Playing For The Home Team

Should Black athletes walk away from schools with bad race relations and consider playing at HBCUs?

A few weeks ago, actor and comedian Rickey Smiley posted on Instagram that he thinks African-American student-athletes should start attending HBCUs in light of renewed calls for racial equality spurred by the murder of George Floyd’s by Minneapolis police.

Smiley’s post was a reaction to how willfully white coaches at white colleges turn a blind eye to racial issues that directly and indirectly play negative roles in the lives of their unpaid players.

Smiley had a problem with one coach in particular, Clemson football head coach Dabo Swinney, who has been under fire for his tone deaf response following Floyd’s murder and the global protests that followed.

Swinney wore a “Football Matters” t-shirt a couple of weeks ago during a visit with a recruit, a spoof on Black Lives Matter, a movement that has taken prominence in the call for racial justice.

A few of his former players have called him out for allowing an assistant coach to use the N-word at practice and never apologizing to players.

When Colin Kaepernick began kneeling during the national anthem at NFL games, Swinney (like too many others) was critical of Kaepernick’s peaceful protest, “I just think there is a right way to do things, and I don’t think two wrongs make a right.” In 2016 Swinney suggested protesters should just leave the country, a common call, with heavy racist overtones, from those who have equated Kaepernick’s protest to hatred for America instead of a cry to reform a law enforcement and judicial systems that unfairly target black people, “Some of these people need to move to another country. Some of them need to move to another country.” In early June of this year Swinney acknowledged those comments were “probably a harsh statement.”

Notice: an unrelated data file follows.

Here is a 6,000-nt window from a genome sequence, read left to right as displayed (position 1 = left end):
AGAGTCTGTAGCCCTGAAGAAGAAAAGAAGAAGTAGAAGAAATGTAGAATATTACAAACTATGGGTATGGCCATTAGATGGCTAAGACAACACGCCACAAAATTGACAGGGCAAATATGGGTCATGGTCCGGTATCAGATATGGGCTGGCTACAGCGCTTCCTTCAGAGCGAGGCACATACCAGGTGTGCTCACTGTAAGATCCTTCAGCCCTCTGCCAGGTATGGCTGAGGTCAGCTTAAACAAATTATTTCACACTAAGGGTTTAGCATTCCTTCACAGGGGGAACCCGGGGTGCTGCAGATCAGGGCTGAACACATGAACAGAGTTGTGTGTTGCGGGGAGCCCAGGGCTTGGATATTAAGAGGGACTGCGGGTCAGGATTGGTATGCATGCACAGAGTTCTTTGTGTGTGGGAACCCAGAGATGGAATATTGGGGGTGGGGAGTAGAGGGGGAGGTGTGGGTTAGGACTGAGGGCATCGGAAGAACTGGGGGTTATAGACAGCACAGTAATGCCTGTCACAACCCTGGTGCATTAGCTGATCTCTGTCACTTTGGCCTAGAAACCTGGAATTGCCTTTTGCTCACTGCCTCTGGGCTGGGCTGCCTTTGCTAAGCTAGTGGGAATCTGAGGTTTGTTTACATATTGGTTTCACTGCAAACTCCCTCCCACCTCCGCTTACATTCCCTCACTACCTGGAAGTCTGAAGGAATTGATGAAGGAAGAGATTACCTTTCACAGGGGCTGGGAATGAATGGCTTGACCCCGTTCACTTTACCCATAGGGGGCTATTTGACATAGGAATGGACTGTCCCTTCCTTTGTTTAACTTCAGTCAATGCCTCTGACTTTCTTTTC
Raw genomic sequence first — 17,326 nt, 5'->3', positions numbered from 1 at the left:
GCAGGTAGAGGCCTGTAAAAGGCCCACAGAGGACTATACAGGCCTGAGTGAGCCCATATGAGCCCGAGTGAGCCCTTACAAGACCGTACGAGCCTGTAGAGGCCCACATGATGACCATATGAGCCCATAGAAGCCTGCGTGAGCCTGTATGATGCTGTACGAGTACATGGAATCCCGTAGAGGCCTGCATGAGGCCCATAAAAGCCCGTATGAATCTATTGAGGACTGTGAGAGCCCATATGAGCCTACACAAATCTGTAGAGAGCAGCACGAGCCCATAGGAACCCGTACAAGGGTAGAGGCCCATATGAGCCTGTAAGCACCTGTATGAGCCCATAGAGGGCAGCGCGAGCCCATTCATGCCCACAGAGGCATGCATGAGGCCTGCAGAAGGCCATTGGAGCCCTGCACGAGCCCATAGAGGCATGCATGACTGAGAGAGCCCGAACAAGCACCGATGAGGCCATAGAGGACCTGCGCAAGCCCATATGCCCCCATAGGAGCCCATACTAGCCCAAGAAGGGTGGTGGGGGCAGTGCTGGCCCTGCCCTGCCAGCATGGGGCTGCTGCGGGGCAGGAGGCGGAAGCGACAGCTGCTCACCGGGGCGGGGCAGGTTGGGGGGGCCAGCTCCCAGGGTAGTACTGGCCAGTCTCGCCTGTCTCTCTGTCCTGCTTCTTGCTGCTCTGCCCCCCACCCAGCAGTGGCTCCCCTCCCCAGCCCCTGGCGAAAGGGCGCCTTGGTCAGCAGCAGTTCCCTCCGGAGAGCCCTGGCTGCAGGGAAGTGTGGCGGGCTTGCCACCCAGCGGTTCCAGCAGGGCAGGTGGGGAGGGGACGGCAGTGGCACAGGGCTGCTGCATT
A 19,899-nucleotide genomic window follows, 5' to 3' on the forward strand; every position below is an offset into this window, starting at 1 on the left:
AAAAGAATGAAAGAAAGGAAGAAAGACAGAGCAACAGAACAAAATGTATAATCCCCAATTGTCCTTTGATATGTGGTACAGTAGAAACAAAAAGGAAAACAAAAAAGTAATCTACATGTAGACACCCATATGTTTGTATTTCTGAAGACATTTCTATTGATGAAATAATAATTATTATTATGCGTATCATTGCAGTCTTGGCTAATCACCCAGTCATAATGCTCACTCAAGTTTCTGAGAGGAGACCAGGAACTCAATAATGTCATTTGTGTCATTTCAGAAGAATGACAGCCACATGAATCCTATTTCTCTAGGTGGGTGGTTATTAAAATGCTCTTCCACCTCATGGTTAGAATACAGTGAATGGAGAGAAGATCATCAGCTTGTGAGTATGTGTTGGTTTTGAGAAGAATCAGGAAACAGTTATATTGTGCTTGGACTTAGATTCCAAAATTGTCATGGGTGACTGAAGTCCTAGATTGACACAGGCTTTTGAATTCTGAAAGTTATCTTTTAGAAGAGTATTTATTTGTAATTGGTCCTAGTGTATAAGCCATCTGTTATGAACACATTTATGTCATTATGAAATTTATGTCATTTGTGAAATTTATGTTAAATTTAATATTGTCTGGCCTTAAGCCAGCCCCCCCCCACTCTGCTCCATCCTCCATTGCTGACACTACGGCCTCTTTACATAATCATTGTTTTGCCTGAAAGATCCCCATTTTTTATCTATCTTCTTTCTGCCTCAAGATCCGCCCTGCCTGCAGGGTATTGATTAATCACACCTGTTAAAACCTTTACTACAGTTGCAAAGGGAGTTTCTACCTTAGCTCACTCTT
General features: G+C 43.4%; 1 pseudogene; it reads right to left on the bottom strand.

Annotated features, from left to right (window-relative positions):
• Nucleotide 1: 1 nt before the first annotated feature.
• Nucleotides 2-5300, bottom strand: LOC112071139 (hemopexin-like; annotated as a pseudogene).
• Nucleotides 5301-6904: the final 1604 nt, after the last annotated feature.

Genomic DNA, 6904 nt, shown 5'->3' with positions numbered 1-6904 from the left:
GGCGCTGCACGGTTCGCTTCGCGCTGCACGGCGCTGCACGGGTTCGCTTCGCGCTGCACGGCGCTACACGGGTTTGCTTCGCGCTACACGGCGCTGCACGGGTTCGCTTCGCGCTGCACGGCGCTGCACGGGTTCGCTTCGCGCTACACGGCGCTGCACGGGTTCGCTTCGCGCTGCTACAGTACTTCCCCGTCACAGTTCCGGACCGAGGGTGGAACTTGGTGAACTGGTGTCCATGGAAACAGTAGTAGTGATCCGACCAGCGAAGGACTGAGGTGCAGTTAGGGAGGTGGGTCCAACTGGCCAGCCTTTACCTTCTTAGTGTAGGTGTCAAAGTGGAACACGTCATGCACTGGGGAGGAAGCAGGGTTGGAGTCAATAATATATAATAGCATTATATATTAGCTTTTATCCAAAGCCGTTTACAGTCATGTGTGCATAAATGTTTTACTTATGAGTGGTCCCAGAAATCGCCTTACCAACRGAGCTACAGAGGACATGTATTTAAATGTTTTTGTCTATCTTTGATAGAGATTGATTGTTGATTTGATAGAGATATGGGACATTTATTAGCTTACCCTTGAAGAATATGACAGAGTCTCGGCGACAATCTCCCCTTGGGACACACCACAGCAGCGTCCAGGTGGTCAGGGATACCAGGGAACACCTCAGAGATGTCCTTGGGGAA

Oklahoma State’s coach Mike Gundy was dogged recently for posing in a One America News t-shirt. The far-right news channel has been very critical of the protests that followed Floyd’s murder, and often presents news pieces from dubious sources that sometimes skirt the line between fact and propaganda.


Gundy‘s actions and Swinney’s comments and inaction highlight the attitude of an industry that relies on black bodies for revenue, but gives little care to the political, social, and judicial inequalities that have direct impact of the lives of those black bodies.

From confederate monuments, to mascots with confederate roots, and campus buildings named after devout racists, the lack of concern for the message these symbols of hate, oppression, and white supremacy send to black students left Smiley wondering why black athletes waste their talents at white colleges.

Smiley is not the first black person to ask this question. Jemele Hill, who currently writes for The Atlantic, suggested last year that black athletes should take their talents elsewhere if they aren’t being appreciated by white colleges:

“Black athletes overall have never had as much power and influence as they do now. While NCAA rules prevent them from making money off their own labor at the college level, they are essential to the massive amount of revenue generated by college football and basketball. This gives them leverage, if only they could be moved to use it.”